50 Years Ago in Hockey – New Rules Garner Attention

With no games scheduled in the NHL last night, there are a couple of matches on tap both tonight and tomorrow.  There was some AHL and OHA action action, as well as some off-ice news.

Games in the NHL tonight will see Detroit visit Montreal while the New York Rangers are at Maple Leaf Gardens in Toronto.

New rules a headache for Campbell

In NHL news, president Clarence Campbell said yesterday that Boston Bruins coach Milt Schmidt will not be fined for his post-game tirade about the work of referee John Ashley during the Bruins’ game against Toronto Thursday evening.  Campbell’s reasoning was thus:

“Schmidt did not attack the official’s integrity, nor challenge his general competence.  These are the basic grounds for action by the NHL office.”

Schmidt challenged rulings Ashley made during the game and then blamed the referee for limiting his team’s inability to win.  The Bruins and Maple Leafs skated to a 2-2 draw in the game in question.

Milt Schmidt – will not be fined by the league.

Campbell went on to comment on Schmidt’s right to complain about officiating: “He’s entitled to his opinions.  He isn’t immune to criticism and neither are our officials.  If he thinks Ashley blew a call, I certainly won’t prevent him from saying so, but we can, and will disagree with him.  Ashley is as competent to interpret the rules as Schmidt.  And I think more likely to be right.”

Campbell said he has read wire-service reports on the game and had stories carried in the Toronto papers read to him over the phone.  Campbell is known to respect several veteran sportswriters, and when such an esteemed observer as the Toronto Star’s Red Burnett agrees with Schmidt’s assessment of the official, Campbell likely looked at the referee’s performance with a jaundiced eye.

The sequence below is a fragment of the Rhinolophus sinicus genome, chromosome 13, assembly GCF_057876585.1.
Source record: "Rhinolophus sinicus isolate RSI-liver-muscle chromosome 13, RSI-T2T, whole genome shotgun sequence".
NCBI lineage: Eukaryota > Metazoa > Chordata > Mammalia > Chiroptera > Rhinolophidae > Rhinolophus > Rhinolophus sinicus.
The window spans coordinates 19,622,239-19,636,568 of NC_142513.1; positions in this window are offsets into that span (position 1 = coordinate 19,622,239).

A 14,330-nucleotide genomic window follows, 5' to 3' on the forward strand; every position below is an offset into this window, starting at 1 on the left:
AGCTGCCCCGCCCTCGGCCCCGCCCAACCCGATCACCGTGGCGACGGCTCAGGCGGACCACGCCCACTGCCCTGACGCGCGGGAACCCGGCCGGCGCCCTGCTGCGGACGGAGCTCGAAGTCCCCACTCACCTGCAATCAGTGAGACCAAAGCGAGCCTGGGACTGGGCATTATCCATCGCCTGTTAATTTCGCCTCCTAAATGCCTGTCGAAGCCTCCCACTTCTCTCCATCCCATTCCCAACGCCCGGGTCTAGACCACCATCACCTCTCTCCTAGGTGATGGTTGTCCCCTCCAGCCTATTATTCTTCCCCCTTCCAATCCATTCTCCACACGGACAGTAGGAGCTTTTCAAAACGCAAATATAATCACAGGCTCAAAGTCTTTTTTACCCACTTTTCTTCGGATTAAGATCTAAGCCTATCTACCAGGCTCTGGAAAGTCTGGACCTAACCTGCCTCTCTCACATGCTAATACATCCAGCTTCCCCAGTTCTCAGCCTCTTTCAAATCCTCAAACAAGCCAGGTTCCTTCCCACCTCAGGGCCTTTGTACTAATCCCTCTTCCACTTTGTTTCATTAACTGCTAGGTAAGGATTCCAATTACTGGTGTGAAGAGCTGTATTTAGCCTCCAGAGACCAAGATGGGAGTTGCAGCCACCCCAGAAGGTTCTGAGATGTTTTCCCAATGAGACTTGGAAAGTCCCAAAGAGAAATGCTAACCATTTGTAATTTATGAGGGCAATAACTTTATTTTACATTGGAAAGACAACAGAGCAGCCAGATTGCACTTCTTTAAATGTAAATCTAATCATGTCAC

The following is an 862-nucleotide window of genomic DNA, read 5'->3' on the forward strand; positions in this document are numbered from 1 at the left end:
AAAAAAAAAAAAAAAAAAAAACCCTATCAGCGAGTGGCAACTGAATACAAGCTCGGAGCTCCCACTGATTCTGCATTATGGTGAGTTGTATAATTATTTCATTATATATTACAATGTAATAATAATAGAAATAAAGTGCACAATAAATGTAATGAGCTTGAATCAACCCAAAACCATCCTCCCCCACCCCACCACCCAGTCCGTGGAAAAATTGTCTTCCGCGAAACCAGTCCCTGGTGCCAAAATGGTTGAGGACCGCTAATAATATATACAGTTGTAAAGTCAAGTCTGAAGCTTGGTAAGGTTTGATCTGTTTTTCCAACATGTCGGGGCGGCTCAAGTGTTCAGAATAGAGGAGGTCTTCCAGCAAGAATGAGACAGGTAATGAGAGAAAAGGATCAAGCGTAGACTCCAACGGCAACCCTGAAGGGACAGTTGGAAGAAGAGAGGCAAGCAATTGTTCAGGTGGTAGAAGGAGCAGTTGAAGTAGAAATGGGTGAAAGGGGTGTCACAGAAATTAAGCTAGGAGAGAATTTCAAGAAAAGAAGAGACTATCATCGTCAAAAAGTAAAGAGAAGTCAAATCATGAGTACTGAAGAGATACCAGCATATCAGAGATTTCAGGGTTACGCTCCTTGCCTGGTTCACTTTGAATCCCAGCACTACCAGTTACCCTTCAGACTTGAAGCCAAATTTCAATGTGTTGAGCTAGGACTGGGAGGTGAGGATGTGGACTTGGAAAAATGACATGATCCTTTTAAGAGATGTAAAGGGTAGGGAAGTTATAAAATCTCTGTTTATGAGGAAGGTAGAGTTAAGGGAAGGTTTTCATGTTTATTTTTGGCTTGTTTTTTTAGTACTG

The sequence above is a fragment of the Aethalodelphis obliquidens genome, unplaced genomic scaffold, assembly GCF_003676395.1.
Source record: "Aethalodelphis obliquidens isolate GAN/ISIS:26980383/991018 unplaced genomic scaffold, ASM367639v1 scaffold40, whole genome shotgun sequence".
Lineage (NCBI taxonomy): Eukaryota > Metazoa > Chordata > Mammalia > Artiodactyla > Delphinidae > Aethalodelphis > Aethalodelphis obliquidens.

Campbell also commented on Punch Imlach’s compaints about how the new faceoff interference rules are being called.  The NHL president was surprisingly candid with his remarks:

“Imlach says the rule is not being called correctly and is being applied improperly, but he goes no further.  We are tightening up on interference after the faceoff by the same players that were in the faceoff.”

At the same time Campbell admitted that on three of the seven faceoff interference penalties called so far this year, the officials may have made the wrong calls.

NHL notes:

Let’s Talk Hockey, a how-to long playing record album, stars Punch Imlach, Johnny Bower, Tim Horton, Andy Bathgate and  Dave Keon.  On the record  these hockey icons explain their special skills to young listeners.  It is now available at Maple Leaf Gardens.

Toronto goalie Johnny Bower was in for physiotherapy on a wonky shoulder that has been bothering him for a couple of weeks.  He is not expected to miss any time due to the injury.